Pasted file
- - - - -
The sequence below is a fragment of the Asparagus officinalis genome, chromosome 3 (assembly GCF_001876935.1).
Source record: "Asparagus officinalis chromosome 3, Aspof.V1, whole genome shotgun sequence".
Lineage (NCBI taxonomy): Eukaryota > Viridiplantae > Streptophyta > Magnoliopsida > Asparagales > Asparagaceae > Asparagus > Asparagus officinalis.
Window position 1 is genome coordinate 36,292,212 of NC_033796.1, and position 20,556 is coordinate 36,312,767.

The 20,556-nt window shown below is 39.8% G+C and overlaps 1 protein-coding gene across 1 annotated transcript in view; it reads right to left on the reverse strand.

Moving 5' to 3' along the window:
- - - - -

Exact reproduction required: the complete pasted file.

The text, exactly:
The sequence below is a fragment of the Asparagus officinalis genome, chromosome 3 (assembly GCF_001876935.1).
Source record: "Asparagus officinalis chromosome 3, Aspof.V1, whole genome shotgun sequence".
Lineage (NCBI taxonomy): Eukaryota > Viridiplantae > Streptophyta > Magnoliopsida > Asparagales > Asparagaceae > Asparagus > Asparagus officinalis.
Window position 1 is genome coordinate 36,292,212 of NC_033796.1, and position 20,556 is coordinate 36,312,767.

The 20,556-nt window shown below is 39.8% G+C and overlaps 1 protein-coding gene across 1 annotated transcript in view; it reads right to left on the reverse strand.

Moving 5' to 3' along the window: